Matchbox will certainly bring back memories for a lot of people. Its name is synonymous with the little toy cars that represent childhoods from all over the world. Little do most people know that the famous manufacturer was based in the midst of Hackney and that the local women played a crucial role in delivering the popular toy.
Author Giles Chapman is the motoring writer and enthusiast behind Britain’s Toy Car Wars: Dinky vs Corgi vs Matchbox. Having written some 30 books on the subject of cars and motoring he has now taken on the history of three world famous toy car manufacturers – one of which boasts a remarkable piece of Hackney history.
As with many children, his fascination with toy cars began at an early age. It was his favourite thing as a little boy. “It was like holding your dad’s car in your hand”, Chapman said.
Factory workers in Hackney put together the small toys that were to become iconic childhood pieces. Two demobbed soldiers, who were looking for something to do after the war, founded Lesney Products, the company behind the Matchbox name.
“They started to make little toys that you cold buy for a few pennies – it was the beginning of impulse shopping”, Chapman said reminiscing about how there would be Matchbox cars next to the counter in the corner shops where the grown-ups would go to buy cigarettes. They were there and they were cheap, so it was something the parents would just pick up as a treat for their children.
When the 60s came, Lesney products could be found all through Eastway in Hackney Wick. By 1963 a massive concrete building on Lee Conservancy Road had been turned into a Matchbox factory that was instantly a notable site in the area. 3600 people found work with the company.
”Lesney was easily the largest employer in the borough of Hackney, as well as being one of the biggest post-war industrial start-ups in the whole of Greater London”, Britain’s Toy Car Wars reads.
And they found manpower in, well… women.
In fact the Matchbox factories on the Hackney Marshes were filled with women whose hands were perfect for putting together the tiny cars. It was too expensive and difficult to get machines that could do the tricky work.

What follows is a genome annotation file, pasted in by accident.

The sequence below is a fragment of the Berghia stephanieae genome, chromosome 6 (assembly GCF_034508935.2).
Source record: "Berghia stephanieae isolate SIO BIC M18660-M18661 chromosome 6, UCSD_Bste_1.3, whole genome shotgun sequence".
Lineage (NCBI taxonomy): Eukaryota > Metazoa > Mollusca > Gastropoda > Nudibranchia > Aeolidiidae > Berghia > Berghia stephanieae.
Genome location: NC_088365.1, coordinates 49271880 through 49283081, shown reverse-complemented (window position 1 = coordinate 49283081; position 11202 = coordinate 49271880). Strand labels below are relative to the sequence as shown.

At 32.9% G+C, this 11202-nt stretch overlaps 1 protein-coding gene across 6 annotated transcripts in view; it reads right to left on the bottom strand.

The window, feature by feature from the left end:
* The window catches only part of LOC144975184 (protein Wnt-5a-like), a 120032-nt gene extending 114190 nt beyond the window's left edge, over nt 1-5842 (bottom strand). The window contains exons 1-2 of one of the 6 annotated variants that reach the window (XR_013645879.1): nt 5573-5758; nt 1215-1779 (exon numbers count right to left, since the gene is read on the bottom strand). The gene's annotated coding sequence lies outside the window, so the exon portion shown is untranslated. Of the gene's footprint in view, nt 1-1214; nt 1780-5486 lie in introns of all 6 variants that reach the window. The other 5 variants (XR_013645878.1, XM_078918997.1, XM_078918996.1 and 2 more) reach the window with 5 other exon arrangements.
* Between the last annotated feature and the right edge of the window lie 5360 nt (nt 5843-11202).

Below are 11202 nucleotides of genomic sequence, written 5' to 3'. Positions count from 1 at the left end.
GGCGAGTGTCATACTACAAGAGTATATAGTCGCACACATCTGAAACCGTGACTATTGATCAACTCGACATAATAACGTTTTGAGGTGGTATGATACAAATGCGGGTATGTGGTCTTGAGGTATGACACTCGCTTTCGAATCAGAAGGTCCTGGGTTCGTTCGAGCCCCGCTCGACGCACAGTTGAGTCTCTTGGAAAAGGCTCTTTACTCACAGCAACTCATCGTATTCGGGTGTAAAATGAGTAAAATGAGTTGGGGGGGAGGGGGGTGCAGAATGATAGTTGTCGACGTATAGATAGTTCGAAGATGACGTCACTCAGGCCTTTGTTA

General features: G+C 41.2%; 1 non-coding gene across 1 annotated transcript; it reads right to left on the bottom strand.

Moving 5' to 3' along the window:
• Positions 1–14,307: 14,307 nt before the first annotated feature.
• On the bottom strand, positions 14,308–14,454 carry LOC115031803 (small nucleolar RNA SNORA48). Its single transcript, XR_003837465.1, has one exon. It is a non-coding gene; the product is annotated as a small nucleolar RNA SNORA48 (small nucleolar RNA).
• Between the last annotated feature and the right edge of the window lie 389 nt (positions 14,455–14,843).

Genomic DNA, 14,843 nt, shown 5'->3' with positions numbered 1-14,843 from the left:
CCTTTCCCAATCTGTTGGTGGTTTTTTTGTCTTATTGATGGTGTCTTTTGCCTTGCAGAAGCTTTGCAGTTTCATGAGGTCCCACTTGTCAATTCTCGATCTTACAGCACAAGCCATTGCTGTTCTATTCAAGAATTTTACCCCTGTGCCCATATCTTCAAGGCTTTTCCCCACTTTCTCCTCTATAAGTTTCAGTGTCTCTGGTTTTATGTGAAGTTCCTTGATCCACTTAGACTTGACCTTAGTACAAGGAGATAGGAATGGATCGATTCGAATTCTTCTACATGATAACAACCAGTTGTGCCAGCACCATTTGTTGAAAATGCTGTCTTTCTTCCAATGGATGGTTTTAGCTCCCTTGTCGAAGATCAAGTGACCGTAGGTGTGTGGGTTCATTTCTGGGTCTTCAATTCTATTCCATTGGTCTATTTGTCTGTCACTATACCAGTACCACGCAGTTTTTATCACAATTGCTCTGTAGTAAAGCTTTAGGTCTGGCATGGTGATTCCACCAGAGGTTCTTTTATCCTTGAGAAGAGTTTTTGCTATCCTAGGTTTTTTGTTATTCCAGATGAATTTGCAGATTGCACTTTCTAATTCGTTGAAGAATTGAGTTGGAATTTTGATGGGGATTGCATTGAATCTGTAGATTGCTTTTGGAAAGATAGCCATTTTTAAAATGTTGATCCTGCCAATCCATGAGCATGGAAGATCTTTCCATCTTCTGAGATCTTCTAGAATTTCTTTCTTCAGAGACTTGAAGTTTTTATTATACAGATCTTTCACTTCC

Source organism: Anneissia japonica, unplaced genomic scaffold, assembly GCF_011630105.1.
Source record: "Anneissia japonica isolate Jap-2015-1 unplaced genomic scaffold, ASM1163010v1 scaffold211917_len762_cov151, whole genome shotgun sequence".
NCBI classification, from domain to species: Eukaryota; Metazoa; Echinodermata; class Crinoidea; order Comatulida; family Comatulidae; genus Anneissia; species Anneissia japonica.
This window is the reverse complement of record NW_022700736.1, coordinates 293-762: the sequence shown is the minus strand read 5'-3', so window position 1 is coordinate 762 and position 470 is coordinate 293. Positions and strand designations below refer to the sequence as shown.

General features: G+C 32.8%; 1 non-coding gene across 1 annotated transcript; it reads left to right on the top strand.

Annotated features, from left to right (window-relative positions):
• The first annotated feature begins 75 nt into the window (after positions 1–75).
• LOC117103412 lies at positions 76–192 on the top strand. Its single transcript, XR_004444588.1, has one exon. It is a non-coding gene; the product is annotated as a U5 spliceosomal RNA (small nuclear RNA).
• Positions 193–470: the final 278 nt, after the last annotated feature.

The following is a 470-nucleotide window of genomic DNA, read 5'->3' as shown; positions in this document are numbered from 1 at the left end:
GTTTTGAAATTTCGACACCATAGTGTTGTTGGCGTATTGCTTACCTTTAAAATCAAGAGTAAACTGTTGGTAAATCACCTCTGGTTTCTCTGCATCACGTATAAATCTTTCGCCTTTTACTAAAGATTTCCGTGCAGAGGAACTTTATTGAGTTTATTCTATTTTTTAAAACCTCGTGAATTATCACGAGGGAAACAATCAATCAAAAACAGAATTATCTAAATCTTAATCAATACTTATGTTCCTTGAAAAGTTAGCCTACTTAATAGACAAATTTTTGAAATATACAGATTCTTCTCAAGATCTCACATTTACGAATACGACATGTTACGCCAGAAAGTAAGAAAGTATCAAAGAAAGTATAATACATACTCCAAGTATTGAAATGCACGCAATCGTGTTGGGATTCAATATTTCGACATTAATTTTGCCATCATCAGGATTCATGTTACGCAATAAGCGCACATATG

“They couldn’t automate the production, with the explosive growth of the company they were in need of thousands of workers and this way they were never short of employees”, Chapman said.
Matchbox had found a new source of workforce and they went out of their way to attract the female workers. London Transport buses that were out of use were bought and painted yellow and blue – like the iconic Matchbox packaging. The workers were given free travel to and from work, and so were their children. The women could hop on the bus with their little ones who would get off at school.
Matchbox also offered family-flexible shifts so if the employees preferred they could work in the evenings. In Britain’s Toy Car Wars, Chapman lets Alan Anderson tell the story of his mother who worked in the local Matchbox factory. Anderson said how she would set off to work after he’d come home from school. “I think it broke up the drudgery of being at home”, he told Chapman.
In 1969 the women of Hackney helped Matchbox produce a million units a day. “They brought a lot of prosperity to Hackney”, Chapman said.
The Matchbox name was soon on most young boys lips, and the miniature cars reached the hands of children over the world. Or as Chapman puts it in his book: “In about fifteen years, two dabbling blokes working from a pub basement had transformed themselves into Europe’s fourth largest toymakers.”
Matchbox is one of the earliest examples of the entrepreneurial success that yet to this day characterises Hackney. It is an interesting piece of history that Chapman hopefully has made sure is not forgotten anytime soon.
Britain’s Toy Car Wars: Dinky vs Corgi vs Matchbox is out July 4.